After consuming a shed and a pile of tires the day before, the June 27 lava flow moved within 100 feet of a home Wednesday and continued to threaten a cluster of residences on Pahoa Village Road.
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Hawaii Island police are asking for the public’s help in locating a 30-year-old woman who was reported missing and has a 1-year-old child with her.
HONOLULU — Lava that has entered a rural Hawaii town has been described as a disaster in slow motion. After months of creeping through uninhabited areas of the Big Island, it reached Pahoa this week, crossing a residential street, burning down a garden shed and inching toward homes and a main road that goes through downtown.
Lower Puna residents who receive government housing assistance, already stressing over the threat of lava consuming their homes, are facing a new fear. They may have to leave their beloved community.
A high surf advisory is in effect for the Big Island’s east-facing shores until 6 a.m. Saturday, according to the National Weather Service in Honolulu.
Kona Community Hospital has donated its mobile medical van to the Puna Community Medical Center to assist those affected by the June 27 lava flow.
A four-month investigation into reports of a “Peeping Tom” in South Kohala has led to the arrest of a teenager.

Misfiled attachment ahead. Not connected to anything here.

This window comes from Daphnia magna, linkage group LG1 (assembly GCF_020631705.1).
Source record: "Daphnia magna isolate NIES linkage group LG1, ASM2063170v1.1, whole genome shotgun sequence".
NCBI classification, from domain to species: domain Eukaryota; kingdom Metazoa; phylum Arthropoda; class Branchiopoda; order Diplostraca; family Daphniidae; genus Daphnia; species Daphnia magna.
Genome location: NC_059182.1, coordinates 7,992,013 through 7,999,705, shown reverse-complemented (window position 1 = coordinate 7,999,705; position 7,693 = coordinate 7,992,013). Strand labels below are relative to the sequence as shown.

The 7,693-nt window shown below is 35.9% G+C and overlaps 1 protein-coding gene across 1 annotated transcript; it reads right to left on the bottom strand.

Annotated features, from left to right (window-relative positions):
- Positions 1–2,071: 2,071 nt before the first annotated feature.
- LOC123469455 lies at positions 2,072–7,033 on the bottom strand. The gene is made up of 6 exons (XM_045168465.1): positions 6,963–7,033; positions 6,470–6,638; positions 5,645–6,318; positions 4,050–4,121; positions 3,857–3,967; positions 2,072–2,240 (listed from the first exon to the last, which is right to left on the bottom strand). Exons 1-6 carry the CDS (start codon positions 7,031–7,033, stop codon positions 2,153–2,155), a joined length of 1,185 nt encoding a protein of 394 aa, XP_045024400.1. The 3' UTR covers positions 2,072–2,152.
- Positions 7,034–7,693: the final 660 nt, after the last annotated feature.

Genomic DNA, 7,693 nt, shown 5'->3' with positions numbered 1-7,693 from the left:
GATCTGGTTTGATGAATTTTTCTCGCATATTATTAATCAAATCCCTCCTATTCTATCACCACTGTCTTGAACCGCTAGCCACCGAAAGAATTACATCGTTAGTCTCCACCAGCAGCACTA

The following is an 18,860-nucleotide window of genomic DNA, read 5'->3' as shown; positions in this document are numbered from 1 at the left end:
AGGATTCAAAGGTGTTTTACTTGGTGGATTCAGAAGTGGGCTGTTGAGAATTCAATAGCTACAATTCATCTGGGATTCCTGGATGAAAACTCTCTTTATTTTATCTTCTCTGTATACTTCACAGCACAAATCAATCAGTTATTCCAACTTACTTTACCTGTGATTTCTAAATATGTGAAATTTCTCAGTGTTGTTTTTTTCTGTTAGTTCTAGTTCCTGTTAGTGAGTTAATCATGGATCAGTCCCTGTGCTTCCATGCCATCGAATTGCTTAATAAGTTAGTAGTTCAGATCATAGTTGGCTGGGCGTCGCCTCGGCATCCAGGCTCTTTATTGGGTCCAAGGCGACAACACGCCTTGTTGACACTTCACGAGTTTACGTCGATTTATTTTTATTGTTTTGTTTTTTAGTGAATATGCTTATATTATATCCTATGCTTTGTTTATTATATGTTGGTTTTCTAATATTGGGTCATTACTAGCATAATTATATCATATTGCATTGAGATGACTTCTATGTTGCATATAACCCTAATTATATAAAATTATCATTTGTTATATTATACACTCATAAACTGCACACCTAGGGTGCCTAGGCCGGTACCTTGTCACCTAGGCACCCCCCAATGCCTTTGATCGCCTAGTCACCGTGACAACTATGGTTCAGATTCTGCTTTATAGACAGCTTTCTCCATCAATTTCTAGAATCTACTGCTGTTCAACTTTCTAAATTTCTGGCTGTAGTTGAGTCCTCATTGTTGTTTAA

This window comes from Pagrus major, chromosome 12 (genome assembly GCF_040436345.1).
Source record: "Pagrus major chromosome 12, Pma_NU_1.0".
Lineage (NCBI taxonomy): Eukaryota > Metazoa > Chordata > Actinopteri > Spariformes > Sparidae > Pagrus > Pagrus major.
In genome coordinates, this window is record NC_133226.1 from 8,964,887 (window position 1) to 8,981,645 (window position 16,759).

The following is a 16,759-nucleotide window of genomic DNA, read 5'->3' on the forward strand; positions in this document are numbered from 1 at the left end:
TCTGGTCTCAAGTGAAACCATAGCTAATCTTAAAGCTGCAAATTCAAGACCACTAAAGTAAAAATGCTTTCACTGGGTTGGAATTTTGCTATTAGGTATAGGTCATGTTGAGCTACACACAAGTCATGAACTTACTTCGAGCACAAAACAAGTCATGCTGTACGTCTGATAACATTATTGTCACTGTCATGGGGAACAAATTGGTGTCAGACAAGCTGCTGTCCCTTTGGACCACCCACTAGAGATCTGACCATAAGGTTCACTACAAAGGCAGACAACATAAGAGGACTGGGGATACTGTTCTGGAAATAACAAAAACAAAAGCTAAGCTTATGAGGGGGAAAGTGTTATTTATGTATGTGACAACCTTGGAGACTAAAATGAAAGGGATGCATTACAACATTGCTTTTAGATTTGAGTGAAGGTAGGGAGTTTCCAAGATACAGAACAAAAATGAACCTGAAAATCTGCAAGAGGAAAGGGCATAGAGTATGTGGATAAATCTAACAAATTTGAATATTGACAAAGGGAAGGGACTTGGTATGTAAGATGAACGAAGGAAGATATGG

A 25-year-old man is in police custody in connection with burglaries at two Hilo businesses.
The preliminary hearing for a 55-year-old Kona man accused of robbing a Kailua-Kona pharmacy on Sunday has been postponed.
The new Hawaii Community College - Palamanui is on course to be completed in May, according to the project’s superintendent.
National Park Service officials are seeking feedback on a plan to quadruple the entry fee to the popular Puuhonua o Honaunau site in South Kona.
For the first three quarters of 2014, visitor spending and arrivals to the Hawaiian Islands continued to be slightly ahead of record pace in 2012 and 2013. While just shy of targets, the Hawaii Tourism Authority is optimistic that 2014 will be another record-breaking year for Hawaii’s tourism economy.
Waikoloa resident Leo Koichy has died from injuries he received when he fell from a moving vehicle on Oct. 10, according to the Hawaii Police Department.
The global system of submarine telecommunication cables that support our connected world is deaf, dumb and blind to the external ocean environment and represents a major missed opportunity for tsunami warning and global climate monitoring, according to University of Hawaii scientists and a United Nations task force.
Keonepoko Elementary became the first public school to close as a result of the June 27 lava flow.